Media Wrap Up - May 2016

With so much travel and so many election messages to report on, cannabis has taken a bit of a backseat in May. Despite this, there have been some interesting stories in both mainstream and niche publications.

cannabis media

With the Australian federal election campaigns now in full swing, the media has been busy following campaign trails, and newspapers have been filled with the usual policy, promises and debates that go hand-in-hand with this period. And with so much travel and so many election messages to report on, cannabis has taken a bit of a backseat in May. Despite this, there have been some interesting stories in both mainstream and niche publications.

Cannabis studies

CANNABIS AND DNA: Perhaps the most publicised review in May was conducted here in Australia, by the University of Western Australia. The review, led by Albert Stuart Reece and Gary Hulse, involved an analysis of previous studies assessing the effect of cannabis on cells and how this might relate to disease risk. They noted previous research has shown a link between cannabis and increased risk of several illnesses, and through the paper, aimed to better understand the potential mechanisms underpinning the associations.

Published in the journal of Mutation Research/Fundamental and Molecular Mechanisms of Mutagenesis, the study found the chemical properties of cannabis, including THC, interact with and alter the DNA of a user, which can lead to gene mutation and an increased risk of disease. The researchers pointed out a user may not develop an illness as a result of the mutation, but may pass the risk onto their children.

The authors note the impact the study may have on healthcare and policy, so it will be interesting to monitor the results that further research in the area may present.

CANNABIS AND PREGNANCY: The University of Adelaide has led an international research team to determine the effects of cannabis use on pre-term birth. The study considered a variety of factors such as age, obesity, cigarette smoking and socio-economic status, and found continued use of cannabis through 20 weeks of pregnancy was independently associated with a five-fold increase in pre-term birth risk.

A gram-a-day won’t keep the doc away

In an interesting story this month, much combatted by cannabis supporters, it has been reported a man’s gram-a-day cannabis habit caused a build-up of plaque around an artery in his big toe, resulting in a rare disease. The attending doctor noted cannabis can cause the peripheral blood vessels to tighten up, increasing the amount of plaque depositing around the arteries. This is consistent with the association between cannabis use and damage to blood vessels in the brain. But before you panic, this is a very rare condition – still cannabis can be a top-to-toe issue in terms of potential risks!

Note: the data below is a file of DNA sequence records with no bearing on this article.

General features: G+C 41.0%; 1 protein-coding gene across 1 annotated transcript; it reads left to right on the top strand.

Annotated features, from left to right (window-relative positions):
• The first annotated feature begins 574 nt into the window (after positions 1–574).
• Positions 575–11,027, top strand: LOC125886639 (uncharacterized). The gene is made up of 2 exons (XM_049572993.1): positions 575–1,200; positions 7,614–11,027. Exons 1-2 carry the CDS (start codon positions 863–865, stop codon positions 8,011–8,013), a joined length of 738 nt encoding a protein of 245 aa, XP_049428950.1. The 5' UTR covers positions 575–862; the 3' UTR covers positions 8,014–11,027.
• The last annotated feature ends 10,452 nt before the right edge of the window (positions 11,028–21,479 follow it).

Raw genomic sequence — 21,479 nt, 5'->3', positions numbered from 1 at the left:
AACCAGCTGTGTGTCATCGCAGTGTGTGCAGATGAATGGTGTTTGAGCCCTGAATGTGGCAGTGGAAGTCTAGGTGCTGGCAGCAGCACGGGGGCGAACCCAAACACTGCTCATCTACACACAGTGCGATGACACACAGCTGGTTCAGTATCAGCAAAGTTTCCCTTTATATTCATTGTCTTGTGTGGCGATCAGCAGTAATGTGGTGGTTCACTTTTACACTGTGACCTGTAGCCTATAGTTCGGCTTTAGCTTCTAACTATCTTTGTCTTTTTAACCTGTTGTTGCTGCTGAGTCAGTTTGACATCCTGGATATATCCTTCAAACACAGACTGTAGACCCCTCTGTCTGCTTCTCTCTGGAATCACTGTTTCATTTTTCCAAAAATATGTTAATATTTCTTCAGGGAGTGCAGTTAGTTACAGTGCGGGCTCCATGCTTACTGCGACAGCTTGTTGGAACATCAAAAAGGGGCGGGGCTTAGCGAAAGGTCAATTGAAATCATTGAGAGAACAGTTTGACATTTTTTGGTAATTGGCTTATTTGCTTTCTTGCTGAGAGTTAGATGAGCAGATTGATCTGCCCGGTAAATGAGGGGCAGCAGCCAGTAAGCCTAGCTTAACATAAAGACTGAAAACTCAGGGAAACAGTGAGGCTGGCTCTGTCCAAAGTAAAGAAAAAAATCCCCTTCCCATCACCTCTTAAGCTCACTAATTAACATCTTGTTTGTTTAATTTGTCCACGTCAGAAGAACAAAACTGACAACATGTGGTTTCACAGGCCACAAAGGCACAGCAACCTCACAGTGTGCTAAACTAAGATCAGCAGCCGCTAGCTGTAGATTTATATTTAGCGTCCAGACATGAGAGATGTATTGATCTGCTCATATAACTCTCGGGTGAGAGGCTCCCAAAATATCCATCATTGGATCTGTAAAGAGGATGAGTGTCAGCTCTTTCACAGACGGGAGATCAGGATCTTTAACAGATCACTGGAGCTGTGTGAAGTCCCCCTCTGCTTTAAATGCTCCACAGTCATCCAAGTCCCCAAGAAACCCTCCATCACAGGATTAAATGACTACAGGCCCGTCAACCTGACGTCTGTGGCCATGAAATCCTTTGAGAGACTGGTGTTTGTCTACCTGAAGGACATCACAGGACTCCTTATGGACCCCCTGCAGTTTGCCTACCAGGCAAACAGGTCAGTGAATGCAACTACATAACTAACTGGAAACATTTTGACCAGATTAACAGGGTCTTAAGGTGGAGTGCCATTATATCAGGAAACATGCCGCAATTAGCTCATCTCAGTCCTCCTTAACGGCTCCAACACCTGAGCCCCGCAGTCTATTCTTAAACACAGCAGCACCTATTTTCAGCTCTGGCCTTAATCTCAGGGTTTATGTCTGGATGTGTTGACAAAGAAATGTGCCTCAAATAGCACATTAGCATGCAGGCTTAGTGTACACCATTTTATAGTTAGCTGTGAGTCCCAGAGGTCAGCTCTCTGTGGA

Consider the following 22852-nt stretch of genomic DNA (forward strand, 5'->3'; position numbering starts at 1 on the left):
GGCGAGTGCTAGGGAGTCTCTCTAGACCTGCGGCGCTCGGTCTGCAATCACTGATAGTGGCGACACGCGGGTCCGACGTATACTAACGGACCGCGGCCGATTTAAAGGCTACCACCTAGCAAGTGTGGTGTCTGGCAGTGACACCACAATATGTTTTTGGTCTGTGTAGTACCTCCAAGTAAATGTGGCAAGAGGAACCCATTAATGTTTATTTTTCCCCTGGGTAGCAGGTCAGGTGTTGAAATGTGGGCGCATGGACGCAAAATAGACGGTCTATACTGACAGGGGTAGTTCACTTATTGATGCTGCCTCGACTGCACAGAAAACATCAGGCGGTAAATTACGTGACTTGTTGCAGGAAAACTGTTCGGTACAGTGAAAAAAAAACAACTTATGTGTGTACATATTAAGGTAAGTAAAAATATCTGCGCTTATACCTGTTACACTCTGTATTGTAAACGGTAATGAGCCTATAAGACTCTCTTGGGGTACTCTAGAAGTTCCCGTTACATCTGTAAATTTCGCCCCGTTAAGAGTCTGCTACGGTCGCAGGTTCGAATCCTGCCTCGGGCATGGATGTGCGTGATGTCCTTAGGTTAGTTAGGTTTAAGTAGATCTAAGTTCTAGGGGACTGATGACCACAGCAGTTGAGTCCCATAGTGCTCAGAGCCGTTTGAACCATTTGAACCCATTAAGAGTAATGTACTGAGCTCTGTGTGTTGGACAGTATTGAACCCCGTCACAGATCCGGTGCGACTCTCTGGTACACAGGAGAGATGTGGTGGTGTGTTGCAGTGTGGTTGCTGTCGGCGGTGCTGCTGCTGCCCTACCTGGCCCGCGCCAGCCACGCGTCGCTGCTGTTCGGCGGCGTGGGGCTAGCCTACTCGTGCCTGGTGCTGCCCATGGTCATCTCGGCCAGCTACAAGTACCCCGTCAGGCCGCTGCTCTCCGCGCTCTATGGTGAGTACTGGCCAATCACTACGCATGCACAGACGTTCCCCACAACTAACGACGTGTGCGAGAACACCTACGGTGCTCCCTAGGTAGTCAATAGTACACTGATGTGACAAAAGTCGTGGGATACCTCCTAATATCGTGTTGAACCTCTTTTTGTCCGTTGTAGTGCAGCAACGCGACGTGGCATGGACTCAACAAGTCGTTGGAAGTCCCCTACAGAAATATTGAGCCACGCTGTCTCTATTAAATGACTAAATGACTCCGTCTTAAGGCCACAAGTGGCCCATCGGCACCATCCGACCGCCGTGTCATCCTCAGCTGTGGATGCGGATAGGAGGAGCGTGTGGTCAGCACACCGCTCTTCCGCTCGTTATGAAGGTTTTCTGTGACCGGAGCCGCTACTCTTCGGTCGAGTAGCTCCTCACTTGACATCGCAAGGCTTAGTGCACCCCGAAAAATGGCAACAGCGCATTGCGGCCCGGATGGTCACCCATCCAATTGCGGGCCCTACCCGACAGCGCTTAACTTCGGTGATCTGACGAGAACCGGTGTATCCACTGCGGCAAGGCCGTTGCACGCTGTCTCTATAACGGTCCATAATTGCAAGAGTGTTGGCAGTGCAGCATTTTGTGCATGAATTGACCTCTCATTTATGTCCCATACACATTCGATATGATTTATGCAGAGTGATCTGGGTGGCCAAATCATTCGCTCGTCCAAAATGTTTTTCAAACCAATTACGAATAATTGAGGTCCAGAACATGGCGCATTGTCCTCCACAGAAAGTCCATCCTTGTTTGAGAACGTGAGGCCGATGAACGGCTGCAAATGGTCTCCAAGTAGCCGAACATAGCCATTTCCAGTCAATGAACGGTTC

United in Compassion Medical Cannabis Symposium

In mid-May, NSW Premier Mike Baird opened the third annual United in Compassion Medical Cannabis Symposium. The event was covered in the media, with focus on the role of the Premier, and his message that the NSW Government is looking into the possibility of extending cannabis access to non-terminal patients. For more on the symposium, see our wrap up here.

Medical cannabis around the globe

In May it was reported Germany has relaxed its rules on cannabis use by the seriously ill, as it prepares to make dried flowers and cannabis extract available from pharmacies on the public health system’s dollar as early as 2017.

Back in Australia, the Queensland Palaszcuk Government has introduced new medical cannabis legislation into Parliament, that provides the first framework for cannabis oil to be administered to patients following approval for import by the TGA. The legislation is based on consultation with clinical experts.

NSW has lodged its application with the Federal Government, for a licence to grow cannabis for its medical cannabis trials. The trials thus far will be facilitated by cannabis-based drugs imported from Canada and Britain, however, the NSW Government is anticipating a possible need to grow its own supply.

And finally…

We couldn’t choose between these two stories to finish off the post… so here are both.

According to news.com.au, stoned sheep who unfortunately consumed a stash of cannabis plants dumped on the side of a country road in Wales have gone on a ‘psychotic rampage’. While the nuisance they got up to has caused a bit of a laugh, all did not end well, with some sheep wandering dazed and confused onto the roads and into oncoming traffic.

And last but not least:

Well it seems cannabis does it all – not only is it alleged it cures cancer (though there is no quality human studies yet to support this claim), treat pain (studies are yet to provide solid evidence of this) and even make Crohn’s disease disappear (no quality studies are out on this one), but now it is also the latest anti-ageing miracle to hit the shelves! MGC Pharmaceuticals is cashing in on the cannabis claims, with products such as anti-ageing masks and facial creams due to hit our shores in just a few months’ time.

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